By Leah S. Poniatowski, J.D.
Delivery of service that fell short of technical procedural requirements still was made in good faith and had no prejudicial impact on the clothes dryer manufacturer.
A products liability lawsuit arising from a fire allegedly caused by a clothes dryer should not have been dismissed by a federal district court for failing to comply with the service of process requirements in light of the injured party’s good faith attempt to serve the clothes dryer manufacturer and the manufacturer’s concession that it had not been prejudiced, the U.S. Court of Appeals for the Third Circuit ruled in an unpublished opinion, applying the adopted "flexible approach" to the good faith rule (Estate of Ginzburg v. Electrolux Home Products, Inc., September 4, 2019, Greenaway, Jr., J.).
In February 2015, a fire started in the kitchen of a condominium, damaging several units in addition to the condominium owner’s property. The owner alleged that a clothes dryer manufactured by Electrolux Home Products, Inc. (Electrolux) was defective and was the cause of the fire. He filed a writ of summons in the Pennsylvania Court of Common Pleas on February 6, 2017—just within the two-year statute of limitations. He also was required to serve original process to Electrolux, an out-of-state party, within 90 days of the writ. Additionally, he filed a praecipe for a writ of summons, which tolled the statute of limitations. Although he sent the writ to Electrolux 88 days later, it was delivered one day after the 90-day period and had been sent to an outdated address for Electrolux. After the owner filed his products liability-based complaint against the manufacturer in July, Electrolux moved to dismiss on the grounds that service of process was insufficient and that the claim was time-barred.
Trial court. The U.S. District Court for the Eastern District of Pennsylvania held that the lawsuit was time-barred for failing to comply with the requirements for proper service of process [see Products Liability Daily’s January 23, 2018 analysis]. The district court noted that the record clearly established that the owner had failed to serve a writ of summons on the manufacturer in a timely manner and in compliance with the Pennsylvania Rules of Civil Procedure for service by mail, and that he did not provide proof that the manufacturer had actual notice of the pending state action before expiration of the writ of summons. Furthermore, there was no tolling of the statute. Consequently, the court granted the manufacturer’s motion to dismiss the owner’s negligence, negligent failure to warn, and strict liability claims with prejudice. The owner filed the present appeal.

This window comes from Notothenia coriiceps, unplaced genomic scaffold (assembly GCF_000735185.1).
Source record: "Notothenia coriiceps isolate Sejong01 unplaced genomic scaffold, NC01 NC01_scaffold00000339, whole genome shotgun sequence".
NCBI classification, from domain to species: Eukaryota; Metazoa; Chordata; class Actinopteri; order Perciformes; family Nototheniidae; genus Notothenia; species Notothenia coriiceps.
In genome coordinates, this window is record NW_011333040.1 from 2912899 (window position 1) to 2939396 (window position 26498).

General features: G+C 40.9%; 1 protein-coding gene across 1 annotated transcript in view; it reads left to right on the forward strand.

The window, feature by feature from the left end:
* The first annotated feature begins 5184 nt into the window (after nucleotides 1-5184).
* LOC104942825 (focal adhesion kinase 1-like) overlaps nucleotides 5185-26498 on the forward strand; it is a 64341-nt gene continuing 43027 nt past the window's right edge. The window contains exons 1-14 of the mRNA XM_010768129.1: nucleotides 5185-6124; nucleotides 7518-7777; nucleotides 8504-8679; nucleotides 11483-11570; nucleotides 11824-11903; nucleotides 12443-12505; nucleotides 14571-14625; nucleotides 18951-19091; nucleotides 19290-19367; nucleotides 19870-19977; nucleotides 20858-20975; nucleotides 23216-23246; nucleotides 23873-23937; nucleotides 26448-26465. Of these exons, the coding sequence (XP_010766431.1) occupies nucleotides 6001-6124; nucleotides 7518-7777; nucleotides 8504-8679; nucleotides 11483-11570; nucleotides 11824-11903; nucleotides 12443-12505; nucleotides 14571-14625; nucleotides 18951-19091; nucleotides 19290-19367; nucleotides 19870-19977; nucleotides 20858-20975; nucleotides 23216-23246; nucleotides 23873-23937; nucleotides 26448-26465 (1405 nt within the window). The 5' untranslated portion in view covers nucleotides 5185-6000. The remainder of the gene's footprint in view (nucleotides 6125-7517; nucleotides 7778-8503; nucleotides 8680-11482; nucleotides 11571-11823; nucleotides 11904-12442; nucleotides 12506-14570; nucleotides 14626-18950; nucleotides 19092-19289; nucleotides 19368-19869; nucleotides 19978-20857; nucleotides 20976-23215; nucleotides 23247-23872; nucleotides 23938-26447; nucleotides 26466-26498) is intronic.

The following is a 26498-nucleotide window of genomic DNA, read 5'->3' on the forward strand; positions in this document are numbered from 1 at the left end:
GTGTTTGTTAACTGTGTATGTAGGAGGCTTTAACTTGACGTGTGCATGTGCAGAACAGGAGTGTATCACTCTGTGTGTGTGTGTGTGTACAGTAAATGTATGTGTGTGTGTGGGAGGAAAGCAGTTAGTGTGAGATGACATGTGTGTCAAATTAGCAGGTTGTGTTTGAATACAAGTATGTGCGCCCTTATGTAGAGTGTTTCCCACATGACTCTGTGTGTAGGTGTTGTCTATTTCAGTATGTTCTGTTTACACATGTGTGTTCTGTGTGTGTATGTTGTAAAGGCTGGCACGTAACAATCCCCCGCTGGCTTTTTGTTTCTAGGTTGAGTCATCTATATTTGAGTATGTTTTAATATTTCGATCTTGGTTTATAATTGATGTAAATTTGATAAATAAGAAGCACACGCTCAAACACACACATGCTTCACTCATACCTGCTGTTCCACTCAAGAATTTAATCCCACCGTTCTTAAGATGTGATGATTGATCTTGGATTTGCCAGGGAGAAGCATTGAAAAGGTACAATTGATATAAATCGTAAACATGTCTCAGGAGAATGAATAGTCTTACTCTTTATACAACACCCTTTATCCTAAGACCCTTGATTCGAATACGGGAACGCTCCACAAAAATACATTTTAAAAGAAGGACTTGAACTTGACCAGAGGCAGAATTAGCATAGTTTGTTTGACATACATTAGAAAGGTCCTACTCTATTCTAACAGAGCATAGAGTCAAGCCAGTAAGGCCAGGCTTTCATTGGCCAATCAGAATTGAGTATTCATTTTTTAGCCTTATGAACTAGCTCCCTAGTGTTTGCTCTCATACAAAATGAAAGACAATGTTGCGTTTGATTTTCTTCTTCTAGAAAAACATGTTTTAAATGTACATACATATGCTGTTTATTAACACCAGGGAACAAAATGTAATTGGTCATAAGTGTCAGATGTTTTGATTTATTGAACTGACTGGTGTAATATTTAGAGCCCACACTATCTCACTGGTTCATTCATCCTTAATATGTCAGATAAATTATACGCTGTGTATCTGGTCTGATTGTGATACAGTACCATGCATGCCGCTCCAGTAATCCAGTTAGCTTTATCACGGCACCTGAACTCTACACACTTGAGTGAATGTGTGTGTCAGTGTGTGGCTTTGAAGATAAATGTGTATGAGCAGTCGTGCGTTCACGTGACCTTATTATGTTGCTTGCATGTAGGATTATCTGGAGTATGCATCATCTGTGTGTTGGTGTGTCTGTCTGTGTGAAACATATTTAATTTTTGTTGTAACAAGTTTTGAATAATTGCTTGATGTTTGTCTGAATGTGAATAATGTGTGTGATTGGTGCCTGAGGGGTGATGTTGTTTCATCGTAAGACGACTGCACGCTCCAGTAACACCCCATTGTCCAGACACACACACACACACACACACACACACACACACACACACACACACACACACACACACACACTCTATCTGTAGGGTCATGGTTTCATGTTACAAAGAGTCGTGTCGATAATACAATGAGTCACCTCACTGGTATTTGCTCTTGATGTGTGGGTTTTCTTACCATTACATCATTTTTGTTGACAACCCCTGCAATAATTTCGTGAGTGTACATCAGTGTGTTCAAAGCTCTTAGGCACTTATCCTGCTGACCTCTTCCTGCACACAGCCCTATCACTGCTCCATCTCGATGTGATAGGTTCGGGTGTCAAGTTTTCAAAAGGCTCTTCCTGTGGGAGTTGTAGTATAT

Pennsylvania rules. The appellate court disagreed with the lower court, observing that the state supreme court had adopted the "flexible approach" to the good-faith attempt rule, which considers whether the defendant had notice and was prejudiced by the procedurally defective service. In the case at bar, Electrolux had received the writ at its current address and conceded that it had not been prejudiced. Accordingly, the appellate court reasoned that the owner should not be punished for the technical shortcomings of his attempt at service because it had been made in good faith. Therefore, the lower court’s dismissal was reversed.
The case is No. 18-2686.
Attorneys: Lionel Artom-Ginzburg (Lionel Artom-Ginzburg, Attorney at Law) for Estate of Vittorio Ginzburg. Melissa L. Yemma (Nicolson Law Group) for Electrolux Home Products, Inc.
Companies: Electrolux Home Products, Inc.
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